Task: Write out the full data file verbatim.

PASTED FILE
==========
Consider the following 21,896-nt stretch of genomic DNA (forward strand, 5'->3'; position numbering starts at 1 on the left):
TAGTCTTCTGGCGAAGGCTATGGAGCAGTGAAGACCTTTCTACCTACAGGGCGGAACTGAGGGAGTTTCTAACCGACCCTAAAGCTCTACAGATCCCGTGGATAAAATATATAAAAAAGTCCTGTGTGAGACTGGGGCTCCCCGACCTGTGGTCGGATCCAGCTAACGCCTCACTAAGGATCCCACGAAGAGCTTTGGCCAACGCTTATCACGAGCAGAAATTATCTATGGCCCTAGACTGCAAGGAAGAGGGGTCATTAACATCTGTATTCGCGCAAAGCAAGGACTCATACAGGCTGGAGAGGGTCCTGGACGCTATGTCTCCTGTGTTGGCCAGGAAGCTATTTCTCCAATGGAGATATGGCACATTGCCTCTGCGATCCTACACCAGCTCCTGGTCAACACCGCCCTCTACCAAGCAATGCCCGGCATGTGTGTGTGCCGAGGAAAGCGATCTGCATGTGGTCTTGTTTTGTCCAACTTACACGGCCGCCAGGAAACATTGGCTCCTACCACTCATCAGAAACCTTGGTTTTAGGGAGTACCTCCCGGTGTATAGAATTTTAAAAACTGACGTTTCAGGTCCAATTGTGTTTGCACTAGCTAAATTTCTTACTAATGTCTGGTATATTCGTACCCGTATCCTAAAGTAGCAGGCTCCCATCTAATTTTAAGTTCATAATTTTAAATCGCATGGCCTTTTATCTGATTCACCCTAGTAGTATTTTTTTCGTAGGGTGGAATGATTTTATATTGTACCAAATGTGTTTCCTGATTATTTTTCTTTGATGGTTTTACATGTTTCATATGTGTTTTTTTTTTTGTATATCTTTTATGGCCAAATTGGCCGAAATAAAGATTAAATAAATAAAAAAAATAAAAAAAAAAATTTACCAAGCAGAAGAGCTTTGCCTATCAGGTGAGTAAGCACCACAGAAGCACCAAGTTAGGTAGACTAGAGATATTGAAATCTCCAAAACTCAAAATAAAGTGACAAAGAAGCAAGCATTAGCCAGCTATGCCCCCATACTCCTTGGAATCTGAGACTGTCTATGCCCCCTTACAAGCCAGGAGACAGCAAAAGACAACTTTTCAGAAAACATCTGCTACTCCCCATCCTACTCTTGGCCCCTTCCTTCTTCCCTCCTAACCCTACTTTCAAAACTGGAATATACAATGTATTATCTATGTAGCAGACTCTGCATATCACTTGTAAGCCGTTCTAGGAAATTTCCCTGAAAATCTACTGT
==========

Consider the following 21,896-nt stretch of genomic DNA (forward strand, 5'->3'; position numbering starts at 1 on the left):
TAGTCTTCTGGCGAAGGCTATGGAGCAGTGAAGACCTTTCTACCTACAGGGCGGAACTGAGGGAGTTTCTAACCGACCCTAAAGCTCTACAGATCCCGTGGATAAAATATATAAAAAAGTCCTGTGTGAGACTGGGGCTCCCCGACCTGTGGTCGGATCCAGCTAACGCCTCACTAAGGATCCCACGAAGAGCTTTGGCCAACGCTTATCACGAGCAGAAATTATCTATGGCCCTAGACTGCAAGGAAGAGGGGTCATTAACATCTGTATTCGCGCAAAGCAAGGACTCATACAGGCTGGAGAGGGTCCTGGACGCTATGTCTCCTGTGTTGGCCAGGAAGCTATTTCTCCAATGGAGATATGGCACATTGCCTCTGCGATCCTACACCAGCTCCTGGTCAACACCGCCCTCTACCAAGCAATGCCCGGCATGTGTGTGTGCCGAGGAAAGCGATCTGCATGTGGTCTTGTTTTGTCCAACTTACACGGCCGCCAGGAAACATTGGCTCCTACCACTCATCAGAAACCTTGGTTTTAGGGAGTACCTCCCGGTGTATAGAATTTTAAAAACTGACGTTTCAGGTCCAATTGTGTTTGCACTAGCTAAATTTCTTACTAATGTCTGGTATATTCGTACCCGTATCCTAAAGTAGCAGGCTCCCATCTAATTTTAAGTTCATAATTTTAAATCGCATGGCCTTTTATCTGATTCACCCTAGTAGTATTTTTTTCGTAGGGTGGAATGATTTTATATTGTACCAAATGTGTTTCCTGATTATTTTTCTTTGATGGTTTTACATGTTTCATATGTGTTTTTTTTTTTGTATATCTTTTATGGCCAAATTGGCCGAAATAAAGATTAAATAAATAAAAAAAATAAAAAAAAAAATTTACCAAGCAGAAGAGCTTTGCCTATCAGGTGAGTAAGCACCACAGAAGCACCAAGTTAGGTAGACTAGAGATATTGAAATCTCCAAAACTCAAAATAAAGTGACAAAGAAGCAAGCATTAGCCAGCTATGCCCCCATACTCCTTGGAATCTGAGACTGTCTATGCCCCCTTACAAGCCAGGAGACAGCAAAAGACAACTTTTCAGAAAACATCTGCTACTCCCCATCCTACTCTTGGCCCCTTCCTTCTTCCCTCCTAACCCTACTTTCAAAACTGGAATATACAATGTATTATCTATGTAGCAGACTCTGCATATCACTTGTAAGCCGTTCTAGGAAATTTCCCTGAAAATCTACTGT